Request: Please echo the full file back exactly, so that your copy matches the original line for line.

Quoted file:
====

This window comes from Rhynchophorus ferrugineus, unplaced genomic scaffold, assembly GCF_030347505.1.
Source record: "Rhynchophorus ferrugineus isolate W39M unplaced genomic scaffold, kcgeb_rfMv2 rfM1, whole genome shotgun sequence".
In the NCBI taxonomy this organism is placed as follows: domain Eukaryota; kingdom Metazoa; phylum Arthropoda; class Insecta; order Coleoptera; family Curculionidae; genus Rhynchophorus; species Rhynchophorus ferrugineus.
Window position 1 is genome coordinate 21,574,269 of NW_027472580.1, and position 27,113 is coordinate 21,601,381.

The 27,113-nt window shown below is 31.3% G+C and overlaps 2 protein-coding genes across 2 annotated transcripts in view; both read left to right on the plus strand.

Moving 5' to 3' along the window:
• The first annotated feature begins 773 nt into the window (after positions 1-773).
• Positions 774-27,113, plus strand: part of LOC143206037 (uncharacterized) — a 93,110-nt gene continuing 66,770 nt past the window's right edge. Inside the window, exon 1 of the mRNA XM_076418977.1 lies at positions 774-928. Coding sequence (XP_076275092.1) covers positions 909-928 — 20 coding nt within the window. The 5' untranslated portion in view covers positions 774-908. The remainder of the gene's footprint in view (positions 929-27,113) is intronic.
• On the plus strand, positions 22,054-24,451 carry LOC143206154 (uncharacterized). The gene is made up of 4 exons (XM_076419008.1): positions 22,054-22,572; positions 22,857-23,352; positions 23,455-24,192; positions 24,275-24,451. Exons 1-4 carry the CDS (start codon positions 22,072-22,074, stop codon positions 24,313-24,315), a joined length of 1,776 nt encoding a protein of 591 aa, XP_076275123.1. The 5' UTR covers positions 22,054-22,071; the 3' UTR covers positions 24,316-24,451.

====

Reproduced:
This window comes from Rhynchophorus ferrugineus, unplaced genomic scaffold, assembly GCF_030347505.1.
Source record: "Rhynchophorus ferrugineus isolate W39M unplaced genomic scaffold, kcgeb_rfMv2 rfM1, whole genome shotgun sequence".
In the NCBI taxonomy this organism is placed as follows: domain Eukaryota; kingdom Metazoa; phylum Arthropoda; class Insecta; order Coleoptera; family Curculionidae; genus Rhynchophorus; species Rhynchophorus ferrugineus.
Window position 1 is genome coordinate 21,574,269 of NW_027472580.1, and position 27,113 is coordinate 21,601,381.

The 27,113-nt window shown below is 31.3% G+C and overlaps 2 protein-coding genes across 2 annotated transcripts in view; both read left to right on the plus strand.

Moving 5' to 3' along the window:
• The first annotated feature begins 773 nt into the window (after positions 1-773).
• Positions 774-27,113, plus strand: part of LOC143206037 (uncharacterized) — a 93,110-nt gene continuing 66,770 nt past the window's right edge. Inside the window, exon 1 of the mRNA XM_076418977.1 lies at positions 774-928. Coding sequence (XP_076275092.1) covers positions 909-928 — 20 coding nt within the window. The 5' untranslated portion in view covers positions 774-908. The remainder of the gene's footprint in view (positions 929-27,113) is intronic.
• On the plus strand, positions 22,054-24,451 carry LOC143206154 (uncharacterized). The gene is made up of 4 exons (XM_076419008.1): positions 22,054-22,572; positions 22,857-23,352; positions 23,455-24,192; positions 24,275-24,451. Exons 1-4 carry the CDS (start codon positions 22,072-22,074, stop codon positions 24,313-24,315), a joined length of 1,776 nt encoding a protein of 591 aa, XP_076275123.1. The 5' UTR covers positions 22,054-22,071; the 3' UTR covers positions 24,316-24,451.